The relationship between the controller and the processor needs to be formalised in contract pursuant to the data protection regime and GDPR. Increasingly, more specifics of the relationship, activities, obligations and rights need to be detailed

  • Equipment

The disposal of computer hardware raises important issues. Particular care is needed when considering the disposal of IT hardware, equipment and software. They may still contain personal data files. This can continue to be the case even when it appears that files have been wiped or deleted. There are many examples of accessible personal data still being available even after it is believed to have been deleted and the device handed over to a third party, or worse, sold on. The new recipient could be able to access the original personal data and records. This could quite easily be a breach of a number of principles in the data protection regime. It is always advised to take professional legal, IT and or forensic advice when considering disposing of computer devices

  • Online

Website and social media compliance with the data protection regime demands careful consideration. This also includes online abuse and offline abuse.

  • Vehicles

Increasing technology means that employee, customer and user vehicles can be tracked and monitored. One should not assume this is permitted and the issues will require a careful analysis.

  • Location

Similarly, increasing technology means that employee, customer and user devices and phones can be tracked and monitored. One should not assume this is permitted and the issues will require a careful analysis.

  • Location Marketing

A subset of the above also arises in terms of location marketing possibilities.

  • Profiling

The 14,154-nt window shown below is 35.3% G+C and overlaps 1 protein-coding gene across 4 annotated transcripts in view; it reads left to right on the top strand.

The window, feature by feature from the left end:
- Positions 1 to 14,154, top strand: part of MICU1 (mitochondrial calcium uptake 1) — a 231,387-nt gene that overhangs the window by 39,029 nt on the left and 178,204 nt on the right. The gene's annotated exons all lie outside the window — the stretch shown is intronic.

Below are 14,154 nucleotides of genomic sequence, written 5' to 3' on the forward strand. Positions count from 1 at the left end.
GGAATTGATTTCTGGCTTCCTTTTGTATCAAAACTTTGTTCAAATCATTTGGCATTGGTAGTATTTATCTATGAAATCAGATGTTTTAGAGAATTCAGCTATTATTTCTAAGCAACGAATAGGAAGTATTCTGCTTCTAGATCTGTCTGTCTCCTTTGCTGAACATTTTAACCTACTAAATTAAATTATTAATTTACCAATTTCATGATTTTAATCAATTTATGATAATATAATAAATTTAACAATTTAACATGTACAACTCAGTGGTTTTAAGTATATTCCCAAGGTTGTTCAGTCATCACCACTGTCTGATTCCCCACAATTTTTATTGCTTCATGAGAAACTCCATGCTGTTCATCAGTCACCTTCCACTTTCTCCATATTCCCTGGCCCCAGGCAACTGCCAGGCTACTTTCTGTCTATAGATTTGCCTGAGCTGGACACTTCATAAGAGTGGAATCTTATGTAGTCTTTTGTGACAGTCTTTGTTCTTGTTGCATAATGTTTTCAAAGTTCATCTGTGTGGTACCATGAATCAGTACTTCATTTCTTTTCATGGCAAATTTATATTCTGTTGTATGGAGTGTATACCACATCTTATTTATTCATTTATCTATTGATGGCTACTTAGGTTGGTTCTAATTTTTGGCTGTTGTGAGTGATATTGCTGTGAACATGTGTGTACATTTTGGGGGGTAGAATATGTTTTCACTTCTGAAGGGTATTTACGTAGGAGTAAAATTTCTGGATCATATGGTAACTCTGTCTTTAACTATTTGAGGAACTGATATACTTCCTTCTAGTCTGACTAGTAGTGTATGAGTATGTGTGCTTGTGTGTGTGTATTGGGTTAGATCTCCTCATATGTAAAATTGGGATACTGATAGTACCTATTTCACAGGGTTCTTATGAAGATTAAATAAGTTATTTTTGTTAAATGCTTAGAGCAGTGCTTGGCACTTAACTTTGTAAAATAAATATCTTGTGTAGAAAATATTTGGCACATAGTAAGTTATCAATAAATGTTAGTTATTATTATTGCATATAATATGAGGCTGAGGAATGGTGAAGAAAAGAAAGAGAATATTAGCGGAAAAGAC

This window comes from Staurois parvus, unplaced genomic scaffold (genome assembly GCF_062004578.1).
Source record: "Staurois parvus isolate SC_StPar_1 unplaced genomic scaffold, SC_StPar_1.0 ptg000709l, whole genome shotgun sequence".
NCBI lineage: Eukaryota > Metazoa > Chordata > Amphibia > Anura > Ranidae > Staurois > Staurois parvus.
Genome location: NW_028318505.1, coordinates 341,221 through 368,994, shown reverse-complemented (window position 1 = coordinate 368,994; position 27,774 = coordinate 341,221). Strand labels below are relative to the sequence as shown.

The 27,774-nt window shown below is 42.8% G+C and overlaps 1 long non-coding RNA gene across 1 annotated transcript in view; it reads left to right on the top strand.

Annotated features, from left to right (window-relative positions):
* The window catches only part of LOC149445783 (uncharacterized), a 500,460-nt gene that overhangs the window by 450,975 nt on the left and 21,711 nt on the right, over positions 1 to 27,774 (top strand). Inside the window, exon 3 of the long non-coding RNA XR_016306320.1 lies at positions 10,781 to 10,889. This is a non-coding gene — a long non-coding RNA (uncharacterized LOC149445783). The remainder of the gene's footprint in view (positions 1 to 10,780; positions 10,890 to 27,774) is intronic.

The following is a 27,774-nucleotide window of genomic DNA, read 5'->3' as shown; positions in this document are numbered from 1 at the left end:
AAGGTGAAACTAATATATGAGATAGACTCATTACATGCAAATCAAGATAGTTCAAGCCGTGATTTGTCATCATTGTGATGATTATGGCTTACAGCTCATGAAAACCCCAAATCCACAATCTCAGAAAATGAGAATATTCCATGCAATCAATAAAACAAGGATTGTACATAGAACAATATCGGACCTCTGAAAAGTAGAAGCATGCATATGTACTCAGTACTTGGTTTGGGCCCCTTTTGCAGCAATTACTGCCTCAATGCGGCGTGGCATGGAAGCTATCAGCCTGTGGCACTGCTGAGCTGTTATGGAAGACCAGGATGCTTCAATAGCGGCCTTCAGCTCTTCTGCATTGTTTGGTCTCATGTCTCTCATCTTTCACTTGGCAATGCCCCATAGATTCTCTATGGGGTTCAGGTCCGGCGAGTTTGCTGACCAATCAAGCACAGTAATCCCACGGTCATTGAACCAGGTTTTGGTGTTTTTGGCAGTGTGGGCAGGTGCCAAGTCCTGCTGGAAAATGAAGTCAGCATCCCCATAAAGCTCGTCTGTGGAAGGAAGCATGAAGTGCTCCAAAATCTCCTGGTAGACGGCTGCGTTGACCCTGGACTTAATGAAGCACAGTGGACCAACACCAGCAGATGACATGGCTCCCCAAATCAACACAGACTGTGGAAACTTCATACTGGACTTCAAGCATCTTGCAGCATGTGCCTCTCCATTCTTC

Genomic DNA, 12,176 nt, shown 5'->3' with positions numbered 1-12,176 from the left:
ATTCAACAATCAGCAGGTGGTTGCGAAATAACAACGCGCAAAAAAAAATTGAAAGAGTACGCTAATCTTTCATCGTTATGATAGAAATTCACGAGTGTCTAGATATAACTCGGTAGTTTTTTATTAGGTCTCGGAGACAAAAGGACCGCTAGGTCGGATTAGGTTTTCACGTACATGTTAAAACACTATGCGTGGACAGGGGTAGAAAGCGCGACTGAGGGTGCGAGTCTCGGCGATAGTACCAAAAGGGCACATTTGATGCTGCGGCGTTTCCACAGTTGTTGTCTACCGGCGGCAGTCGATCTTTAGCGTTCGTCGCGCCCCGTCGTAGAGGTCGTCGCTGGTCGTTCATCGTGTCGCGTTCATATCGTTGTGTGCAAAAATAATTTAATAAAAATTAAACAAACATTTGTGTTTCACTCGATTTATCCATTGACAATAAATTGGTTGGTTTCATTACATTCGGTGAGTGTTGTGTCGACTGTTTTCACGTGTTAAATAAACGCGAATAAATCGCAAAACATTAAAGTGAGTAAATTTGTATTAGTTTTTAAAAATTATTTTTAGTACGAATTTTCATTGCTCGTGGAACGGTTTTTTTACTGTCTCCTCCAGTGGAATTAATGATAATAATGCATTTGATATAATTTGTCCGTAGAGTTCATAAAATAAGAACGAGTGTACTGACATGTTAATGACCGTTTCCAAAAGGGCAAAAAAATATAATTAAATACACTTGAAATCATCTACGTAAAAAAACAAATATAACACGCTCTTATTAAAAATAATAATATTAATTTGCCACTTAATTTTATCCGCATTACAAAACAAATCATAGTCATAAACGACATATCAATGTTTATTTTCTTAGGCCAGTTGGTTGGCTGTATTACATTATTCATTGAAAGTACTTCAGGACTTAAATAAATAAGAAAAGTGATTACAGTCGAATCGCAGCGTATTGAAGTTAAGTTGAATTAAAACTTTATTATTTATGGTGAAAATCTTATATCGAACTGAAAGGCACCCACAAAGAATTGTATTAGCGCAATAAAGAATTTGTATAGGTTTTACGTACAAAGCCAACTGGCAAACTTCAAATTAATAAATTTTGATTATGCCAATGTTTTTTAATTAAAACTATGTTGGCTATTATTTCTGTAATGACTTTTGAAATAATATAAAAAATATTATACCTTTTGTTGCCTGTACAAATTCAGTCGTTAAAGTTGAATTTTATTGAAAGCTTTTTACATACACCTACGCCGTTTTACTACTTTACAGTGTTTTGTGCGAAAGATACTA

The dangers and benefits of profiling are increasingly debated. The GDPR expressly refers to and creates new obligations.

  • Smart Devices

The internet of things (IoT) and smart devices raise new issues and considerations, and are at least in part envisaged under the new GDPR rules.

  • Health Data

Health and fitness data, new devices, new collections, new uses, potential transfer disclosees e.g. insurance companies, banks, law enforcement, etc. need individual consideration. The GDPR provides new obligations.

  • Body Recognition

Body recognition e.g. facial recognition on CCTV, profiles and other images; and related issues of transparency, consent, new consent, backward recognition, present-future recognition (separate issues arise in relation to law enforcement, criminal law and evidence) are raising new issues and must be considered in the GDPR context – at the very least.

  • Cloud Services and Cloud Storage

Online cloud storage has been debated by companies and organisation for a number of years. The increasing popularity means enhanced data protection compliance considerations must be incorporated into commercial decisions, and compliance processes and documentation.

Localisation issues may also need to be considered.

  • By Design and By default

There is a new obligation to incorporate compliance via data protection by design and by default (DPbD).

  • Data Subject Rights

Citizens enforcing their data protection rights is a substantial focus of the GDPR, and hence organisational compliance. This also includes pursuant to the US Judicial Redress Act which is pursuant in part to and required by the EU–US Privacy Shield in order to extend protection in the US to EU citizens in relation to their personal data once it is in the US, effectively permitting EU citizens to sue in the US. How Brexit might affect this needs to be looked at.

Disclaimer: Please note that this blog only contains general information and insights about legal matters. The information is not advice, and should not be treated as such.

Dr Paul Lambert is a consultant, lawyer, adjunct lecturer and author of A User's Guide to Data Protection (third edition); The Data Protection Officer, Profession, Rules and Role; Gringras, The Laws of the Internet (fifth edition); International Handbook of Social Media Laws